Center To Write Paper on the Lack of International Response to Syrian Civil War

syriabuildingFive Claremont McKenna College students, working through The Center for Human Rights Leadership, are writing a paper addressing the world communities’ failure to act and protect the innocent Syrian civilians that every day are being murdered in the ongoing Syrian Civil War. Melissa Carlson ’13, Bojana Bozic ’14, Sophia Heriot ’15, Mylene Fotso ’16, and Joel Kirk ’16, along with the Center’s director Professor P. Edward Haley and the Center’s Programand Research Coordinator Kirsti Zitar ’97, have for months been gathering information and discussing possible solutions to ending the violence which plagues Syria. The goal is to submit a paper to a conference with the hope that their analysis and the increased awareness that comes with their work will lead to the U.S. taking a greater role to end to the horrific violence and human rights travesties that have occurred in Syria for the past two years.

The core of the paper is addressing the failure of Responsibility To Protect (R2P) through the examination of the international response to the conflict in Syria. The Responsibility to Protect, signed by world leaders at the 2005 United Nations World Summit, was a response to previous failures to react against crimes against humanity. The Responsibility To Protect says “The state carries the primary responsibility for the protection of populations from genocide, war crimes, crimes against humanity, and ethnic cleansing” and also that “The international community has a responsibility to assist states in fulfilling this responsibility” using appropriate diplomatic means. The paper’s chief theme is, as Professor Haley describes it, “investigating how the Responsibility To Protect, which was presented as a new norm in world politics when it was first created, has failed in Syria.”tumblr_ma1hljcjyG1rxxpnao1_1280

The importance of the work goes beyond raising awareness for Syria, and ties into the Center’s mission statement, which is to “prepare students for leadership in human rights regardless of academic major of career.”  Junior Bojana Bozic was first hired as a research assistant last year and worked on publishing a paper about early warning signs of genocide using Somalia, Bosnia and Rwanda as case studies. Now she is focusing on Russia’s influence and involvement in the Syrian crisis. Russia has 5 billion dollars worth of signed and under negotiation arms contracts with Damascus and has repeatedly vetoed UN Security Council, which has kept other nations from helping resolve the violence. Bojana has paid especially close attention to Vitaly Churkin, Russia’s Permanent Representative to the United Nations and his increasingly defensive and hostile attitudes when pressed about Syria.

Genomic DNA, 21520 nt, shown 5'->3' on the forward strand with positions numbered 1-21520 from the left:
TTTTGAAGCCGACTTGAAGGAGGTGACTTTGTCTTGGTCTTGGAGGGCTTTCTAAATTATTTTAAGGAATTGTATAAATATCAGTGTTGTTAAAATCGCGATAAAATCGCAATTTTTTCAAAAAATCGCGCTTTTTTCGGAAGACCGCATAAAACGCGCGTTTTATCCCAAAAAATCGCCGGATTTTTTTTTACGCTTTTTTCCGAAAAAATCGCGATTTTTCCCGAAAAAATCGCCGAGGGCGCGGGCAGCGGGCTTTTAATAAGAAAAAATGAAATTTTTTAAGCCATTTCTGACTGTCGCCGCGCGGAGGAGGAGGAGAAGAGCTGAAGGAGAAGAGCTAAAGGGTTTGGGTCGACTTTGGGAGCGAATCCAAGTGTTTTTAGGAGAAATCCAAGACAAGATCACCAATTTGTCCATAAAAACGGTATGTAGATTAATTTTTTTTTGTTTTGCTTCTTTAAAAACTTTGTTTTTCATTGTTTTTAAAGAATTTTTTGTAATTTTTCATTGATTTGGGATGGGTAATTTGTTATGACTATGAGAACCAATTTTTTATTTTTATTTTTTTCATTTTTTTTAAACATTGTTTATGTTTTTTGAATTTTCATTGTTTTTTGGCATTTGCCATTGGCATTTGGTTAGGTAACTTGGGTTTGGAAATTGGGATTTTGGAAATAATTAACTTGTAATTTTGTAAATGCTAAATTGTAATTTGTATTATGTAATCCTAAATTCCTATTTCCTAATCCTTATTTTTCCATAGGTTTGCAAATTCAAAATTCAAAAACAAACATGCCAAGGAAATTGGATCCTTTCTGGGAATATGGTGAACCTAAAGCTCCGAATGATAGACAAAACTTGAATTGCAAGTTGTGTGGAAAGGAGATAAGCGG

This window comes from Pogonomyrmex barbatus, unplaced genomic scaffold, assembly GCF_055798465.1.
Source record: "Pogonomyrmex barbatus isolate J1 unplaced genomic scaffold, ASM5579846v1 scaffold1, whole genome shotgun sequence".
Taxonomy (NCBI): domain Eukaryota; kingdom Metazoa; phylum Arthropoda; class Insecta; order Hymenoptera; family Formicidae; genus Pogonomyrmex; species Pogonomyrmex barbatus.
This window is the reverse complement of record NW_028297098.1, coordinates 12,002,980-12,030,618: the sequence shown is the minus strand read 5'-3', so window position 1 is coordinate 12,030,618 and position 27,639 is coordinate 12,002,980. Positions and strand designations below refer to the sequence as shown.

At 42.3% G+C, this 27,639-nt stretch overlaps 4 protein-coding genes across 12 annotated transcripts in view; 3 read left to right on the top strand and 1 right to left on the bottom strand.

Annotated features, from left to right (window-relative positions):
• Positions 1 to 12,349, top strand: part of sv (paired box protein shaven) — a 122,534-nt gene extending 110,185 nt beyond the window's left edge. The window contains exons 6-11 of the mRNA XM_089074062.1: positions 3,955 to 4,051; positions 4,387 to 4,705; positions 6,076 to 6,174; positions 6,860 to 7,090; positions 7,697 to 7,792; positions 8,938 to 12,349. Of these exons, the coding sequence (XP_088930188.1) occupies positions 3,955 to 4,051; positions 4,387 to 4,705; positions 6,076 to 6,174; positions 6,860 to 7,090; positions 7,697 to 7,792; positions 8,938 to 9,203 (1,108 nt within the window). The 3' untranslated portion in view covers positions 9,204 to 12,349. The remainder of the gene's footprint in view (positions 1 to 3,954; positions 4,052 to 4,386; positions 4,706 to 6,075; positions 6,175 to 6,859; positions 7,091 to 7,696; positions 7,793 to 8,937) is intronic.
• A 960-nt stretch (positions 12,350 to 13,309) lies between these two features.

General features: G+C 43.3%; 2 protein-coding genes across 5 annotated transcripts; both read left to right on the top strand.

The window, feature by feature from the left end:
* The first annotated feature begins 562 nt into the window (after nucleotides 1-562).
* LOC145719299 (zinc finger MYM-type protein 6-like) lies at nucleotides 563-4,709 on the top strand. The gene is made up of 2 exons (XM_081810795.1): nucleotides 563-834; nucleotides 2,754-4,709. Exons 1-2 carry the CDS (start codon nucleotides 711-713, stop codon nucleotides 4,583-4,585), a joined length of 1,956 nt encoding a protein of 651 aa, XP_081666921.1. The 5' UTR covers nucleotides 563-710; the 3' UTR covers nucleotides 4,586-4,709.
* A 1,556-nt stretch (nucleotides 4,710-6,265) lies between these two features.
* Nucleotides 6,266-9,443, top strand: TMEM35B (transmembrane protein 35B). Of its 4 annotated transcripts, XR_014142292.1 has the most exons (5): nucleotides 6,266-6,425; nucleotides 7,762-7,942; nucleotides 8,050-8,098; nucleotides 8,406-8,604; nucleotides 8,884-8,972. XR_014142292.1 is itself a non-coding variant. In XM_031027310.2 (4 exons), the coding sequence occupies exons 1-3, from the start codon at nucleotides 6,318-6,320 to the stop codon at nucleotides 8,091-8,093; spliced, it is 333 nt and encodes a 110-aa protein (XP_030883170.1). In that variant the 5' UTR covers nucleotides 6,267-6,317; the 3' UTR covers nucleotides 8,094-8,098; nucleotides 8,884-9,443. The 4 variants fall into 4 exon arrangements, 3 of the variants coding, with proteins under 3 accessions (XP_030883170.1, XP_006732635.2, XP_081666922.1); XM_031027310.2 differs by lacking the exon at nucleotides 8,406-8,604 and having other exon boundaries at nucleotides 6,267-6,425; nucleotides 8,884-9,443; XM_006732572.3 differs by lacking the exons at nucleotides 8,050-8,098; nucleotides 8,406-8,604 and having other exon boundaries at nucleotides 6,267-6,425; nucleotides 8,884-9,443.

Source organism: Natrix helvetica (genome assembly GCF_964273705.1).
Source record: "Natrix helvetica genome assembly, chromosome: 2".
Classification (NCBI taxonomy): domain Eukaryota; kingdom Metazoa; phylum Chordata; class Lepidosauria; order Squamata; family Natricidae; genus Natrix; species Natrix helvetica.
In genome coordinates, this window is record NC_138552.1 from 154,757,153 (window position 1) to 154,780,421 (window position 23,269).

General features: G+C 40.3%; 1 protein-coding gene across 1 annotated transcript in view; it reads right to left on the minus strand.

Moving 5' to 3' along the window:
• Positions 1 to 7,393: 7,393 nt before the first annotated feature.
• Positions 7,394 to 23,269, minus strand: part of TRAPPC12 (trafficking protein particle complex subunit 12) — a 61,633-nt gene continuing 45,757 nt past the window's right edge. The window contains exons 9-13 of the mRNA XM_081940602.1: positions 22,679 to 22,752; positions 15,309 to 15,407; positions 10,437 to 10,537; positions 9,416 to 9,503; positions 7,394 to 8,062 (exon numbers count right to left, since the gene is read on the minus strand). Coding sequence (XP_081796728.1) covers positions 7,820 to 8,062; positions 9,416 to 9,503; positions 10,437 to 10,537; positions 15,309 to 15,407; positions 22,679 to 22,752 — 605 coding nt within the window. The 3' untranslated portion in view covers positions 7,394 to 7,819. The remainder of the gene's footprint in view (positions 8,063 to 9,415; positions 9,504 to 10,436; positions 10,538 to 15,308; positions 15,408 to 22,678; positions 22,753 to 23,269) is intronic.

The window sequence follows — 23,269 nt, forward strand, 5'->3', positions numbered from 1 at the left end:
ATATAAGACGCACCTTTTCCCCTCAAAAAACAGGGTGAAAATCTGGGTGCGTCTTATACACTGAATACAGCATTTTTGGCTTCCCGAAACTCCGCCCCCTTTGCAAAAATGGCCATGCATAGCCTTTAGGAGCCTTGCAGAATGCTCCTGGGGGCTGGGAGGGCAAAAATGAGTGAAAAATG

Sophomore Sophia Heriot came to working on the paper a different way. A research assistant for The Keck Center for International and Strategic Studies, Sophia was assigned to the project by the Keck Center’s Director Professor Minxin Pei. Sophia is especially interested in “international policy and how governments of different nations work with one another,” which goes along with her work with the Center, where she is investigation international sanctions that have gone into effect in response to the crisis. A large element of this research is focused on the trade sanctions that have been placed on Assad’s government in Syria, and how, rather then weaken Assad, they have had a far more negative effect on Syria’s citizens.

The work at the Center has also led to the founding of Students for Syria, a Claremont Club open to all 5 C’s students that is working to increase on campus awareness and student involvement. Founded by Melissa Carlson at the start of the semester, the club is focusing on the humanitarian aspect of the conflict. “People here don’t realize what is actually going on over there. For example, only 6% of children enrolled in school are actually attending. This is becoming a larger and larger issue.” The students are spreading the word by asking students to write letters to their congressman, by putting up posters around campus, and by holding informational sessions which includes a short video that they have made which attempts to paint a picture of the realities of Syria.

This project continues the Center’s tradition not only of training future leaders in human rights, but also of conducting academic research. Last year Professor Haley, Ms. Zitar, and a group of research assistants studied and wrote a paper on the failed humanitarian response to the 2011 famine in Somalia. Their paper, titled “Never again, Yet Again” was presented at the 2012 conference of genocide scholars in San Francisco.

The conflict in Syria has gone on for over two years, and the world community has yet to react in a convincing or effective manner.  U.S. Secretary of State John Kerry has estimated the death toll to be as high as 90,000, while other sources report the total number of refugees as nearly 1,000,000. One of the leading views of the students and the Center is for the United States to provide arms to the rebels, a stance that the government had previously opposed, but to which it has recently softened. Regardless of whether or not this position is adopted, the main message of the student’s and the Center’s work is that the World Community cannot continue to stand by and watch as thousands of Syrian’s are left to die.

Joel Kirk, ’15

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